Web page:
Some of the tombs were excavated by the archaeologist Sergei Ivanovich Rudenko in the mid 20th century. He assigned the label Pazyryk culture for these nomadic pasturalists of horses and dated them to the 5th century BC.
While many of the tombs were already looted in earlier times, others have been found to contain remarkably well-preserved remains. Bodies were preserved using mummification techniques and were also naturally frozen in solid ice from water seeping into the tombs. They were encased in coffins made from hollowed tree trunks and sometimes accompanied by sacrificed concubines and horses. The clustering of tombs in a single area implies that it had particular ritual significance for these people, who were likely to have been willing to transport their deceased leaders great distances for burial.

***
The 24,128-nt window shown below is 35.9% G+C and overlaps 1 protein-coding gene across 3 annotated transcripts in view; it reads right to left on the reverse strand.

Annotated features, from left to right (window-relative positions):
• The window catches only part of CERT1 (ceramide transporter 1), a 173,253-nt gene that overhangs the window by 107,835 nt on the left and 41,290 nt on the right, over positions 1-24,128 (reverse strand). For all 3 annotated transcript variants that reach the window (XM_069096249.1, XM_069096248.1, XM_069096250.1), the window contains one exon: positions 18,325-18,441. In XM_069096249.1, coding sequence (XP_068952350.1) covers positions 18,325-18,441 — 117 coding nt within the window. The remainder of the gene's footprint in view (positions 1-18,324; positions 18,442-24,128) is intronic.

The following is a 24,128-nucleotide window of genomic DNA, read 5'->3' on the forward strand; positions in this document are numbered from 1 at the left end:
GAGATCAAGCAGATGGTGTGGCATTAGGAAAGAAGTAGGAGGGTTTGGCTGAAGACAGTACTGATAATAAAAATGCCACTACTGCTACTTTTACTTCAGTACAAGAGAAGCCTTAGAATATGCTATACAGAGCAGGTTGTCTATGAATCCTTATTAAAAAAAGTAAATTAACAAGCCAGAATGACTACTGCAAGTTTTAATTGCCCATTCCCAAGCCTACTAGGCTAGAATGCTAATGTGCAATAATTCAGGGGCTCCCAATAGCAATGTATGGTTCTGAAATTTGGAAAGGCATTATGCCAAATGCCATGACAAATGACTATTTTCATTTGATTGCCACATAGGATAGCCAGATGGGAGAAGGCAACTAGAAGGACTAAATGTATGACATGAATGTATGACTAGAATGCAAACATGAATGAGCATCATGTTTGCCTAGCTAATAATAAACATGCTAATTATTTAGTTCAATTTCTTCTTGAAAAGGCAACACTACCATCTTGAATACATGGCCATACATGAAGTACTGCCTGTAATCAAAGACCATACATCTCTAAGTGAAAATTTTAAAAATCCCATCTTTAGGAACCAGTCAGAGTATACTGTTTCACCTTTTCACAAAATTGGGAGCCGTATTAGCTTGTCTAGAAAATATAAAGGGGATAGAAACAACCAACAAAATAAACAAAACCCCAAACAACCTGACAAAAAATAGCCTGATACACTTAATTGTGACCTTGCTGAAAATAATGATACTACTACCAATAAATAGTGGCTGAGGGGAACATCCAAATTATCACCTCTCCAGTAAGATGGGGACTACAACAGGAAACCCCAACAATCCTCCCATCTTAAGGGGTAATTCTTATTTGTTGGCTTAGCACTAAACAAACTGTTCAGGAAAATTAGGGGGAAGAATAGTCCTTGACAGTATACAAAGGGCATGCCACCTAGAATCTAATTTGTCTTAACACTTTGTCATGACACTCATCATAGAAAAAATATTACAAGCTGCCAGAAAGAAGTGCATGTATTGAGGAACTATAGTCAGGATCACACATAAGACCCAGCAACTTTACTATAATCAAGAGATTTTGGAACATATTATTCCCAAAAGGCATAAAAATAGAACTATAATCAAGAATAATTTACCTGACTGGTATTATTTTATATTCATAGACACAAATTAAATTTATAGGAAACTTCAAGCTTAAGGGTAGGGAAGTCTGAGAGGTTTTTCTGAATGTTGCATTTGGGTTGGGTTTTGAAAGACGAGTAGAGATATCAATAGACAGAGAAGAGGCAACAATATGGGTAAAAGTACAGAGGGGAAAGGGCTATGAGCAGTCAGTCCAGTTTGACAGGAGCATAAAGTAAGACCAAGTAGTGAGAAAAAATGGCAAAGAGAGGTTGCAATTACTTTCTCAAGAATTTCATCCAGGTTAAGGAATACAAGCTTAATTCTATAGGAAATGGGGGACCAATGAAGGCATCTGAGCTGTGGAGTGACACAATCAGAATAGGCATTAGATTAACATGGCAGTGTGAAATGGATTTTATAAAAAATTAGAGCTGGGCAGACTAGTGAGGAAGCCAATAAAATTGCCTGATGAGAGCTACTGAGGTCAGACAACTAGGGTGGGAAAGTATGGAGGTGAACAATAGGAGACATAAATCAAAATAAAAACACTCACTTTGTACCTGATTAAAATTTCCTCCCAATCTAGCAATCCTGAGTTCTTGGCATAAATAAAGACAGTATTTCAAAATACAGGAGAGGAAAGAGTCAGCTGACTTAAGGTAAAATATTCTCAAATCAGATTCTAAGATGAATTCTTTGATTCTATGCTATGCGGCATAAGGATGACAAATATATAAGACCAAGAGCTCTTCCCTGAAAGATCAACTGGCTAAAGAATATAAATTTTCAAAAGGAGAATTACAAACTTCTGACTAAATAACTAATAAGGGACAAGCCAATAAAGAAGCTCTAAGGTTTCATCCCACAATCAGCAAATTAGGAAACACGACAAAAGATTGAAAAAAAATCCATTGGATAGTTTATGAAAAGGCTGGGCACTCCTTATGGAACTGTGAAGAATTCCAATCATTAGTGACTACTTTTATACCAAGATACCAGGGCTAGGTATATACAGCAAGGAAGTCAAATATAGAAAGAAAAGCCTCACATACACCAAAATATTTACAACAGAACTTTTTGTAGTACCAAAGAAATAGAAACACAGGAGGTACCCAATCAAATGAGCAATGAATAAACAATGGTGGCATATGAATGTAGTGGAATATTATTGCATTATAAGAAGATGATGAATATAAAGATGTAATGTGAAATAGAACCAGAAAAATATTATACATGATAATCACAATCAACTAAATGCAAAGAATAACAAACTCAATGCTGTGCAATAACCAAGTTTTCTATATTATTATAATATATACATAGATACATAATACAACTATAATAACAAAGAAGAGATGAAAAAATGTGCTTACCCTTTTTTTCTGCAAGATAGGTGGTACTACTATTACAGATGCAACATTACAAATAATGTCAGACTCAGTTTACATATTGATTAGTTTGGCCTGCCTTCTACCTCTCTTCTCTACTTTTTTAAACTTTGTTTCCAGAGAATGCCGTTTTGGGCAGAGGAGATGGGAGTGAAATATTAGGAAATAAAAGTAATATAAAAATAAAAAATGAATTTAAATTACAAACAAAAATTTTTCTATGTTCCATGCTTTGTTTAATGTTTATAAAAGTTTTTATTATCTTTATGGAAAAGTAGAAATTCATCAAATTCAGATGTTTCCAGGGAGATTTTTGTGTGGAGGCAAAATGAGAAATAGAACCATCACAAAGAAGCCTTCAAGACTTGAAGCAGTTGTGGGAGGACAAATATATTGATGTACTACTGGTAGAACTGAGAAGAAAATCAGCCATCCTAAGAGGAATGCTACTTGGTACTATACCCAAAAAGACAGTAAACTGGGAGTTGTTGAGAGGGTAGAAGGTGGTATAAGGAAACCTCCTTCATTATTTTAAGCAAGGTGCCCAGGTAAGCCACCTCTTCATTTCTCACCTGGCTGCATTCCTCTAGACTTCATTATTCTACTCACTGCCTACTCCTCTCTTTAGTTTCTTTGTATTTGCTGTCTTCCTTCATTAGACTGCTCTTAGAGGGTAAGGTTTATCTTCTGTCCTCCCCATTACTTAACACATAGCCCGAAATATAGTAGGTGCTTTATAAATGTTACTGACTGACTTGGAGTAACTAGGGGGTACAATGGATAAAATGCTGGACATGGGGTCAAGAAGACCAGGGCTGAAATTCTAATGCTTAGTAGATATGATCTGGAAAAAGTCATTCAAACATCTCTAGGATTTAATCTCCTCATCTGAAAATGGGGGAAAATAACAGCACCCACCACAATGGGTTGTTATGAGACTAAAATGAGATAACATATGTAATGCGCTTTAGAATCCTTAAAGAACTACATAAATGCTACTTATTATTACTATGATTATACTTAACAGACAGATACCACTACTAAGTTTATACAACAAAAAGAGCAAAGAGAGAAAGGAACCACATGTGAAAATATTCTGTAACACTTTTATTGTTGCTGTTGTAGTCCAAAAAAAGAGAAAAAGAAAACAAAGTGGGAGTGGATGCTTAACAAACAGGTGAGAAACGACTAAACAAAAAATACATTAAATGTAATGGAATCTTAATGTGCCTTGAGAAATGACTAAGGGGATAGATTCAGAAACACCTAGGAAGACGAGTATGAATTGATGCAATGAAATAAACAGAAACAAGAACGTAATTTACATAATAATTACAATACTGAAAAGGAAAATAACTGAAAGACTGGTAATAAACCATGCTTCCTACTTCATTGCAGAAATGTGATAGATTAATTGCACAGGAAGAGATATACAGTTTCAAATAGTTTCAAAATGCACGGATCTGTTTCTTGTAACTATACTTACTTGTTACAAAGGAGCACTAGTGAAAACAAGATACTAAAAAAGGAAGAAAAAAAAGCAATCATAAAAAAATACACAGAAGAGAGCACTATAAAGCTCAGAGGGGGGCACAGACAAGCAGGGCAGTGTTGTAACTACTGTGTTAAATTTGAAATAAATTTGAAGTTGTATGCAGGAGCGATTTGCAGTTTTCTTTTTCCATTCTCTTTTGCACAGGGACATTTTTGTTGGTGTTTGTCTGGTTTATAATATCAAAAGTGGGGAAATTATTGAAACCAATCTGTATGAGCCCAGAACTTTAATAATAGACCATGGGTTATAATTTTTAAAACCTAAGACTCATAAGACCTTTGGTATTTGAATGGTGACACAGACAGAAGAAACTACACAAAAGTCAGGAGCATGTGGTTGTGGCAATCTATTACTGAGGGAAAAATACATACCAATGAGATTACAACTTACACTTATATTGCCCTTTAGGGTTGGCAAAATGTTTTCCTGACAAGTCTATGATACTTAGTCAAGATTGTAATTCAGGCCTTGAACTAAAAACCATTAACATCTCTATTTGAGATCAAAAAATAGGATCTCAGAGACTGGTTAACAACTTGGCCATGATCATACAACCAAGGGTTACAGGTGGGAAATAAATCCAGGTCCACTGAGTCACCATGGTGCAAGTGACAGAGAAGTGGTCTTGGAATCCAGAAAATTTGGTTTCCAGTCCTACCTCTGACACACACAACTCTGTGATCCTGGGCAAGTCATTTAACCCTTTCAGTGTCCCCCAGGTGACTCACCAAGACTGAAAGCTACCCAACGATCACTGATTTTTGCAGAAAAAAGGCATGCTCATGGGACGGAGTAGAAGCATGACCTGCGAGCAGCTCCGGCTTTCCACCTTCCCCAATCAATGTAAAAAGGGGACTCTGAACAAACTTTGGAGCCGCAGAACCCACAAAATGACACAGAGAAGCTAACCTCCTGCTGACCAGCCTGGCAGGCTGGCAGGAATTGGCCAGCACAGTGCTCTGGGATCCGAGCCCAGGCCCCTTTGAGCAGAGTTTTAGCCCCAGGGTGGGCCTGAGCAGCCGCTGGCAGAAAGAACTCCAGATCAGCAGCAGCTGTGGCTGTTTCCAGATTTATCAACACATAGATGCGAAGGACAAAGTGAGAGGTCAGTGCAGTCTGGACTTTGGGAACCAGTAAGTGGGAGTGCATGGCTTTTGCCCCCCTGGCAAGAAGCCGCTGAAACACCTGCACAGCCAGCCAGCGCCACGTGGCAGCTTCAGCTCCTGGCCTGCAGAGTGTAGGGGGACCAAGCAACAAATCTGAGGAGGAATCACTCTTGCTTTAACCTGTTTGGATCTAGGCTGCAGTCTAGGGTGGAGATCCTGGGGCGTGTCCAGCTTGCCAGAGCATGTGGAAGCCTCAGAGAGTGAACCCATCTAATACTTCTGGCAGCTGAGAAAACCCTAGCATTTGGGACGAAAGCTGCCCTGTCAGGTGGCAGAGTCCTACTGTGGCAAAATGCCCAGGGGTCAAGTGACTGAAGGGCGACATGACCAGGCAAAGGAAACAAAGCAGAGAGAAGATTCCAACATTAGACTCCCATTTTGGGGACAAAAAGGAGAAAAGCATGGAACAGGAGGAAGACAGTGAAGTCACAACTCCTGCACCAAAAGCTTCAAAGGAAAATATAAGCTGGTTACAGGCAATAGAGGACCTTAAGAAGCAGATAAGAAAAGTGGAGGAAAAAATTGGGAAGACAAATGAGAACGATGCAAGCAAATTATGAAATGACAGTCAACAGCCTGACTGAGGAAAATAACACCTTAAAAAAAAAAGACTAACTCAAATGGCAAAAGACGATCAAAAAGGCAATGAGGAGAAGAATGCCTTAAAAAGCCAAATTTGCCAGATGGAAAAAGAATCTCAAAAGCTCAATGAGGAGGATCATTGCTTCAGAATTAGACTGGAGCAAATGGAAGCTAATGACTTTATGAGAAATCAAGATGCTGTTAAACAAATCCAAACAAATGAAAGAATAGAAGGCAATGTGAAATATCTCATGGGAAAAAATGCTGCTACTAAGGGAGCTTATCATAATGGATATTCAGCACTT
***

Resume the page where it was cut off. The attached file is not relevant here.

The most famous body recovered is the "Ice Maiden", a rare example of a single woman given a full ceremonial tomb, accompanied by six horses.
The Pazyryk culture has been connected with the Scythians described by the ancient Greeks, whose very similar tombs are found elsewhere. It has been suggested that Pazyryk was a "homeland" for these tribes at one point before they migrated west. There is also the possibility that the current inhabitants of the Altai region are descendants of the Pazyryk culture: their unwillingness to see their presumed ancestors disturbed has closed the site to archaeologists for the time being.